The leader of Zimbabwe's opposition party has postponed his return home after his party said it had discovered an assassination plot against him.
A spokesman for the Movement for Democratic Change said Saturday it received information from a "credible source" about an assassination plot against Morgan Tsvangirai.
The spokesman refused to say whether Zimbabwean government officials were implicated in the plot.
He said the government has refused to take threats against Mr. Tsvangirai seriously and said the opposition is working with regional leaders instead of the government to try to ensure Mr. Tsvangirai's protection.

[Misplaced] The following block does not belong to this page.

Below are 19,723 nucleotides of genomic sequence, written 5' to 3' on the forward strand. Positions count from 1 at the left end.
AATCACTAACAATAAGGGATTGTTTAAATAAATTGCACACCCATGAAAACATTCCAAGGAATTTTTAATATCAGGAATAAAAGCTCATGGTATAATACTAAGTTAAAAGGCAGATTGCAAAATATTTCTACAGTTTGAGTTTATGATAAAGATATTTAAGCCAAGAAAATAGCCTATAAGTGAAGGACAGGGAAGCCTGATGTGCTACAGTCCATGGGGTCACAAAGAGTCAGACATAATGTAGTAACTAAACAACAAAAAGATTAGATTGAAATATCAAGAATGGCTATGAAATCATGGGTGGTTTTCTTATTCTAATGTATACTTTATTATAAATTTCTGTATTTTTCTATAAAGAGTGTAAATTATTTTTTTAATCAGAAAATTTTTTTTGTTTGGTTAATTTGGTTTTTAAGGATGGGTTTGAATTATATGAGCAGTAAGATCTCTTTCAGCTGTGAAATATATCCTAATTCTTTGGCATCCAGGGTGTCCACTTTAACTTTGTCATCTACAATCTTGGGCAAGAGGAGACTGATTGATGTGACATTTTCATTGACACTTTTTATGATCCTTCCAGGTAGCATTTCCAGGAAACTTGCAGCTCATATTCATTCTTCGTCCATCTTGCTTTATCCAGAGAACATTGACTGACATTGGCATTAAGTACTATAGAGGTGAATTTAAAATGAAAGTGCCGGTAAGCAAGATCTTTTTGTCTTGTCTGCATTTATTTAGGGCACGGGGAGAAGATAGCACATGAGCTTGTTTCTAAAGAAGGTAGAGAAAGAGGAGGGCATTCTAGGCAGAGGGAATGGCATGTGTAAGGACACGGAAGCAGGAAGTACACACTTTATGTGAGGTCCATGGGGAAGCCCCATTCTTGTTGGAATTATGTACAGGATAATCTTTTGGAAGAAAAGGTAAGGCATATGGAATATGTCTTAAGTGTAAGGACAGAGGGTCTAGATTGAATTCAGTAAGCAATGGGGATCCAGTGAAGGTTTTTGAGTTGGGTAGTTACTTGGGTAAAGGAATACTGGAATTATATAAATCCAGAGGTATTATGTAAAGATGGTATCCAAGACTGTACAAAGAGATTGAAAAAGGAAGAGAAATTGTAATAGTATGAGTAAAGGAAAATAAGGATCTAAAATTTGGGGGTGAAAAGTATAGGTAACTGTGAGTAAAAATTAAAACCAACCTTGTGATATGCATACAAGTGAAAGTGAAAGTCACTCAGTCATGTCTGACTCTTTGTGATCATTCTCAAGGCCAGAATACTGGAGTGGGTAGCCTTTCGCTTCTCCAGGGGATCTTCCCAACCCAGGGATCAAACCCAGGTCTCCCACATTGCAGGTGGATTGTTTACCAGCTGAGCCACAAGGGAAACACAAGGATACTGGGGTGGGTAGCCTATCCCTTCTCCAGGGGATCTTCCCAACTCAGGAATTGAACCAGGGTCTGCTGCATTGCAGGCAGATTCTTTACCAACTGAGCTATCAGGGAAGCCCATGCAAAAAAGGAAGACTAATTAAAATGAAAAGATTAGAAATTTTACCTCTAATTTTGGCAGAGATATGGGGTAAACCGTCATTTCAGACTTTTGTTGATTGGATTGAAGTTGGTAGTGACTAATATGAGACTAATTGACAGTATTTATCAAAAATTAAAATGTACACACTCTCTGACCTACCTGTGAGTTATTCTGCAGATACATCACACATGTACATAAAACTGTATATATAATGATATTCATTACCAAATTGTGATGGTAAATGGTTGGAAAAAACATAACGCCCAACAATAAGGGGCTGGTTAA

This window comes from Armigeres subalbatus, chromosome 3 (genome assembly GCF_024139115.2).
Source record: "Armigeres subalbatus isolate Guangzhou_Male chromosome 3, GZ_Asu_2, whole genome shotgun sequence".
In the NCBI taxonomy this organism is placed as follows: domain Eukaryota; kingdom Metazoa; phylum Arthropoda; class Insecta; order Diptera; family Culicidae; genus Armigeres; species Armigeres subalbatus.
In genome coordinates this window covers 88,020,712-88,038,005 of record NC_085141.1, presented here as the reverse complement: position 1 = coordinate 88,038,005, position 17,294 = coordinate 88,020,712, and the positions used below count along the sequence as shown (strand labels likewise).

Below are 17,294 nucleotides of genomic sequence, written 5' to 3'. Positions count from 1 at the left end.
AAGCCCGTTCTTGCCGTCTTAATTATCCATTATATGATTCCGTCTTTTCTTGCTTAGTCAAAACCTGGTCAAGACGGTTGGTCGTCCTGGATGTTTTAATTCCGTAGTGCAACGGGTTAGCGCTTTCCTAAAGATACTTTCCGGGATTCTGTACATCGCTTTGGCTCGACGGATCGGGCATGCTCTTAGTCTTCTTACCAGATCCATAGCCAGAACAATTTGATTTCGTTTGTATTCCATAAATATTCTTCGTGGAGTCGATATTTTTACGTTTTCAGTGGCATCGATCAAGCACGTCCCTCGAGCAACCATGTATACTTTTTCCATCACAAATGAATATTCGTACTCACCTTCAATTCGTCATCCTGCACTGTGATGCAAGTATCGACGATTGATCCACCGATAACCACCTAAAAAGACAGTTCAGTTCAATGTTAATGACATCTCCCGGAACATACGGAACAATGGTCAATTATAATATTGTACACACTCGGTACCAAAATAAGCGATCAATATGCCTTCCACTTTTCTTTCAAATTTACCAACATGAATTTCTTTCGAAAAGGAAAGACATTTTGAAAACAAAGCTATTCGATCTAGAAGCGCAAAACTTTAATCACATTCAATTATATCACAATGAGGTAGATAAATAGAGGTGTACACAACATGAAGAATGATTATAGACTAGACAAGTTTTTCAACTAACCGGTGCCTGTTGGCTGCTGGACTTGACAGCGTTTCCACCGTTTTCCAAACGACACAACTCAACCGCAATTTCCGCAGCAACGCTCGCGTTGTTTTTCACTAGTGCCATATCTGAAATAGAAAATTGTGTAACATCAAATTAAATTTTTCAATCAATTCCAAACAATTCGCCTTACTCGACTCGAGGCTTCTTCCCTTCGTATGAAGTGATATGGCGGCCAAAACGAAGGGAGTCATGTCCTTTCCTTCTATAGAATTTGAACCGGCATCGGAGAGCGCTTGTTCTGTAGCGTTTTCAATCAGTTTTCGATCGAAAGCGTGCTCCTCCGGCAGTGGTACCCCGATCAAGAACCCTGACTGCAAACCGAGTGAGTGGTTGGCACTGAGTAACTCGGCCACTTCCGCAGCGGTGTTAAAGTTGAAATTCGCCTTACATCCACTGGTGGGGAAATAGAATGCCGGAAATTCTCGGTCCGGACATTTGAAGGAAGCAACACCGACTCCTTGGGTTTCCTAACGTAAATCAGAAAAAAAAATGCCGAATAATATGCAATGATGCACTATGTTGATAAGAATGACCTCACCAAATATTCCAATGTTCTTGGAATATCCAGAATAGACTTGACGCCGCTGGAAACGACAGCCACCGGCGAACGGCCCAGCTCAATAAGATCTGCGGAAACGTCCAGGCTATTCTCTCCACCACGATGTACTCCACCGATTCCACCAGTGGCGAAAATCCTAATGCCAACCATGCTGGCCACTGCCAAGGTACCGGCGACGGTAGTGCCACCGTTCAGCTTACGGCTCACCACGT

Mr. Tsvangirai has been out of Zimbabwe since shortly after the March 29th presidential and parliamentary elections. Official results show him beating President Robert Mugabe, but falling short of the majority needed to avoid a run-off election.
The opposition leader had been due to return to Zimbabwe from South Africa Saturday to begin campaigning for the second round vote, which has been scheduled for June 27th.
Opposition officials say a large campaign rally in the city of Bulawayo will go ahead Sunday regardless of whether or not Mr. Tsvangirai can attend.
The MDC and human rights groups say Mr. Mugabe's supporters are conducting a terror campaign against the president's political opponents. The party says more than 30 of its activists have been killed since the first round of voting on March 29th.
Mr. Mugabe's ruling ZANU-PF party and government officials reject the allegations and accuse the MDC of fomenting the violence.
Mr. Mugabe has led Zimbabwe since the country won independence in 1980.
Some information for this report was provided by AP and Reuters.